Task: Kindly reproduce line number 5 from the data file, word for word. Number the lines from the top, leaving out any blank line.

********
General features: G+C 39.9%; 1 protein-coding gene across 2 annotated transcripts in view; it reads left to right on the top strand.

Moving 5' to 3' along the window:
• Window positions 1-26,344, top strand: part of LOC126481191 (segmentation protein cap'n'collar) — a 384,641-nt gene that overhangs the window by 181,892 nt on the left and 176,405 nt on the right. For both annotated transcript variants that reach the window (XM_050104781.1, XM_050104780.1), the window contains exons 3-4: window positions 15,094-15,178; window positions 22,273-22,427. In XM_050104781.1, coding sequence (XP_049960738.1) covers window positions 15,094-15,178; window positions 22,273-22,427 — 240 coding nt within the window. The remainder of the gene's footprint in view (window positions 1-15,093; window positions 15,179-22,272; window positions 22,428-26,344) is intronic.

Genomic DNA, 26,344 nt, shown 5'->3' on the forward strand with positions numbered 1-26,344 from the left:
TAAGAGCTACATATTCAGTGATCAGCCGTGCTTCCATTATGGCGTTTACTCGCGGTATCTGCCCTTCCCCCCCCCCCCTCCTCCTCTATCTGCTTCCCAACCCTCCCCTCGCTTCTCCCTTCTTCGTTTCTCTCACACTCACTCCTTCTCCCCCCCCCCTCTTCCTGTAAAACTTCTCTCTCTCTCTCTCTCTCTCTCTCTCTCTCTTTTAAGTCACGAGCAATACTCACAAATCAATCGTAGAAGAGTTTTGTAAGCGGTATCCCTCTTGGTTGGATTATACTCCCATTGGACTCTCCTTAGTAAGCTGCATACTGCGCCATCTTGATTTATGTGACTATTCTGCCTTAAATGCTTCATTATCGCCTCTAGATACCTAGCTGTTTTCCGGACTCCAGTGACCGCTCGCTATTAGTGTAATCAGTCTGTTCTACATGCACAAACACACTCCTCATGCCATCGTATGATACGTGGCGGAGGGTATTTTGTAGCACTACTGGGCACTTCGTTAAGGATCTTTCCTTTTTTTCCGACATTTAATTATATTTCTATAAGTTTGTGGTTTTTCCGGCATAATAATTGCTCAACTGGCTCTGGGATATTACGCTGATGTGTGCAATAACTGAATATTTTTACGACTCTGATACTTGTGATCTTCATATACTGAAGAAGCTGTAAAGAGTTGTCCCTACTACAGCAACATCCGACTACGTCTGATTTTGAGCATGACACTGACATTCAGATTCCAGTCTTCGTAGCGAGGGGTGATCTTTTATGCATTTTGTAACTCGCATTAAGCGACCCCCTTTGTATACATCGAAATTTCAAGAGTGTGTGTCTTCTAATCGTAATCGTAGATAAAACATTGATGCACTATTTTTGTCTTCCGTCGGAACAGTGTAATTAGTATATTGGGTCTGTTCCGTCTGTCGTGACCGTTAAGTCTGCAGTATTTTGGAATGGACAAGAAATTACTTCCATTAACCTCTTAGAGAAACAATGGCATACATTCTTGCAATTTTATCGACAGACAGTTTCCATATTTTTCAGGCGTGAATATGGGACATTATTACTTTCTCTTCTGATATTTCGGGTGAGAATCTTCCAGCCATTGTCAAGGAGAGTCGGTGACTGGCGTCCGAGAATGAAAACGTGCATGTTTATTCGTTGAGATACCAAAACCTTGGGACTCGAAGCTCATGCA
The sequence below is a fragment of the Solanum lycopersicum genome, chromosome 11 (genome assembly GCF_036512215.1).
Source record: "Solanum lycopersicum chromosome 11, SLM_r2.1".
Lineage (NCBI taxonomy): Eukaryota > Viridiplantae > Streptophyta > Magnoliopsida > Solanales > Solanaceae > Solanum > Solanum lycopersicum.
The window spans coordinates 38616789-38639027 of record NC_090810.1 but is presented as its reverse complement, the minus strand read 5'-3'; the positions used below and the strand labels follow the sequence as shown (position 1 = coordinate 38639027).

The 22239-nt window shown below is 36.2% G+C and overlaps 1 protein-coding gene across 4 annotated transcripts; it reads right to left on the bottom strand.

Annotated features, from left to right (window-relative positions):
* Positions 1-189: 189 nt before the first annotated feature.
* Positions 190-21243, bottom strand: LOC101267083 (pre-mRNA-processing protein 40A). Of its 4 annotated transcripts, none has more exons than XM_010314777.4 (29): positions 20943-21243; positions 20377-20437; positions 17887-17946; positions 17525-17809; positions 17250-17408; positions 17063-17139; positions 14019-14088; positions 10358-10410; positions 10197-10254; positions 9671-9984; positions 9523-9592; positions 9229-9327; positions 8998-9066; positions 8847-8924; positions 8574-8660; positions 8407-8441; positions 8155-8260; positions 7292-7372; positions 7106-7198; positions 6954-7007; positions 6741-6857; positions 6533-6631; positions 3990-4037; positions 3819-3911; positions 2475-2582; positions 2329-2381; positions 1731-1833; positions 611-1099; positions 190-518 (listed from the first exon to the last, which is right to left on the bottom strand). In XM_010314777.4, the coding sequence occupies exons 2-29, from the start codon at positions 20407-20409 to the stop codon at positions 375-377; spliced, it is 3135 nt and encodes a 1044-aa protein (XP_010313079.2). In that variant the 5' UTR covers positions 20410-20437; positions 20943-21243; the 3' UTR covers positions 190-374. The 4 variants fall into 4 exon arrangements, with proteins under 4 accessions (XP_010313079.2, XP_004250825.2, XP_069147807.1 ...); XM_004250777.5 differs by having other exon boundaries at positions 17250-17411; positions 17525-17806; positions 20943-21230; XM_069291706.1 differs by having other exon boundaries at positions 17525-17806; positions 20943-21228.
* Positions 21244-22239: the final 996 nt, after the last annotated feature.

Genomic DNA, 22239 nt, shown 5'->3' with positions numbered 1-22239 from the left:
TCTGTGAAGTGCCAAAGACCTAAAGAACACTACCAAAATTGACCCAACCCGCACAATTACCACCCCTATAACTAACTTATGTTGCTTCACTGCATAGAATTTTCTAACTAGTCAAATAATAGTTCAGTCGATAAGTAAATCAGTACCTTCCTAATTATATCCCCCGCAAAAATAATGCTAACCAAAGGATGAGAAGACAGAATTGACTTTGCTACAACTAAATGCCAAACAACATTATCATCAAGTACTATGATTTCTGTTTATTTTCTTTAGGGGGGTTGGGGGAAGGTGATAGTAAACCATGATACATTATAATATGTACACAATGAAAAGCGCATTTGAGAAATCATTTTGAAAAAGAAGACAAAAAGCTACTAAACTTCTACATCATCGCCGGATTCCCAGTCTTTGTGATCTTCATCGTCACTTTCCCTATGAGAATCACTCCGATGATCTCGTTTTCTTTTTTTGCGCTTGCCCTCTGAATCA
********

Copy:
TAAGAGCTACATATTCAGTGATCAGCCGTGCTTCCATTATGGCGTTTACTCGCGGTATCTGCCCTTCCCCCCCCCCCCTCCTCCTCTATCTGCTTCCCAACCCTCCCCTCGCTTCTCCCTTCTTCGTTTCTCTCACACTCACTCCTTCTCCCCCCCCCCTCTTCCTGTAAAACTTCTCTCTCTCTCTCTCTCTCTCTCTCTCTCTCTTTTAAGTCACGAGCAATACTCACAAATCAATCGTAGAAGAGTTTTGTAAGCGGTATCCCTCTTGGTTGGATTATACTCCCATTGGACTCTCCTTAGTAAGCTGCATACTGCGCCATCTTGATTTATGTGACTATTCTGCCTTAAATGCTTCATTATCGCCTCTAGATACCTAGCTGTTTTCCGGACTCCAGTGACCGCTCGCTATTAGTGTAATCAGTCTGTTCTACATGCACAAACACACTCCTCATGCCATCGTATGATACGTGGCGGAGGGTATTTTGTAGCACTACTGGGCACTTCGTTAAGGATCTTTCCTTTTTTTCCGACATTTAATTATATTTCTATAAGTTTGTGGTTTTTCCGGCATAATAATTGCTCAACTGGCTCTGGGATATTACGCTGATGTGTGCAATAACTGAATATTTTTACGACTCTGATACTTGTGATCTTCATATACTGAAGAAGCTGTAAAGAGTTGTCCCTACTACAGCAACATCCGACTACGTCTGATTTTGAGCATGACACTGACATTCAGATTCCAGTCTTCGTAGCGAGGGGTGATCTTTTATGCATTTTGTAACTCGCATTAAGCGACCCCCTTTGTATACATCGAAATTTCAAGAGTGTGTGTCTTCTAATCGTAATCGTAGATAAAACATTGATGCACTATTTTTGTCTTCCGTCGGAACAGTGTAATTAGTATATTGGGTCTGTTCCGTCTGTCGTGACCGTTAAGTCTGCAGTATTTTGGAATGGACAAGAAATTACTTCCATTAACCTCTTAGAGAAACAATGGCATACATTCTTGCAATTTTATCGACAGACAGTTTCCATATTTTTCAGGCGTGAATATGGGACATTATTACTTTCTCTTCTGATATTTCGGGTGAGAATCTTCCAGCCATTGTCAAGGAGAGTCGGTGACTGGCGTCCGAGAATGAAAACGTGCATGTTTATTCGTTGAGATACCAAAACCTTGGGACTCGAAGCTCATGCA